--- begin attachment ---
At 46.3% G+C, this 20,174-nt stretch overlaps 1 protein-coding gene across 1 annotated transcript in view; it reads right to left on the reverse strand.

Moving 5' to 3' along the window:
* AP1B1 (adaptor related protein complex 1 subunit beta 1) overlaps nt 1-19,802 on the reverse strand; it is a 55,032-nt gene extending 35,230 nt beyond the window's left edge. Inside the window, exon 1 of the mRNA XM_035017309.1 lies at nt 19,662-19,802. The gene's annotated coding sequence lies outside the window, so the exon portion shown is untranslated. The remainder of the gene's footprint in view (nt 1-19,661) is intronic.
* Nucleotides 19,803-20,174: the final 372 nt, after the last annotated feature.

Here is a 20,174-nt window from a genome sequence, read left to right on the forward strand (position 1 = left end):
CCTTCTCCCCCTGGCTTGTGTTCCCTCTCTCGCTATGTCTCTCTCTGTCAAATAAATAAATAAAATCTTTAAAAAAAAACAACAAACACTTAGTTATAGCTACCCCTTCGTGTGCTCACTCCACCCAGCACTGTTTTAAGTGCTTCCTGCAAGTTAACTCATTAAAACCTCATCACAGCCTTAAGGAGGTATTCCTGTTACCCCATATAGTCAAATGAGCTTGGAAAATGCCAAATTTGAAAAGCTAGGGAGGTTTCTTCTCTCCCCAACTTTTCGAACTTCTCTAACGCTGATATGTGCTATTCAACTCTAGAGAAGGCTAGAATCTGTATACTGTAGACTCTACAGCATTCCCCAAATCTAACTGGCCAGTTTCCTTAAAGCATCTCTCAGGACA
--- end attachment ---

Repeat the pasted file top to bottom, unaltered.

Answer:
At 46.3% G+C, this 20,174-nt stretch overlaps 1 protein-coding gene across 1 annotated transcript in view; it reads right to left on the reverse strand.

Moving 5' to 3' along the window:
* AP1B1 (adaptor related protein complex 1 subunit beta 1) overlaps nt 1-19,802 on the reverse strand; it is a 55,032-nt gene extending 35,230 nt beyond the window's left edge. Inside the window, exon 1 of the mRNA XM_035017309.1 lies at nt 19,662-19,802. The gene's annotated coding sequence lies outside the window, so the exon portion shown is untranslated. The remainder of the gene's footprint in view (nt 1-19,661) is intronic.
* Nucleotides 19,803-20,174: the final 372 nt, after the last annotated feature.

Here is a 20,174-nt window from a genome sequence, read left to right on the forward strand (position 1 = left end):
CCTTCTCCCCCTGGCTTGTGTTCCCTCTCTCGCTATGTCTCTCTCTGTCAAATAAATAAATAAAATCTTTAAAAAAAAACAACAAACACTTAGTTATAGCTACCCCTTCGTGTGCTCACTCCACCCAGCACTGTTTTAAGTGCTTCCTGCAAGTTAACTCATTAAAACCTCATCACAGCCTTAAGGAGGTATTCCTGTTACCCCATATAGTCAAATGAGCTTGGAAAATGCCAAATTTGAAAAGCTAGGGAGGTTTCTTCTCTCCCCAACTTTTCGAACTTCTCTAACGCTGATATGTGCTATTCAACTCTAGAGAAGGCTAGAATCTGTATACTGTAGACTCTACAGCATTCCCCAAATCTAACTGGCCAGTTTCCTTAAAGCATCTCTCAGGACA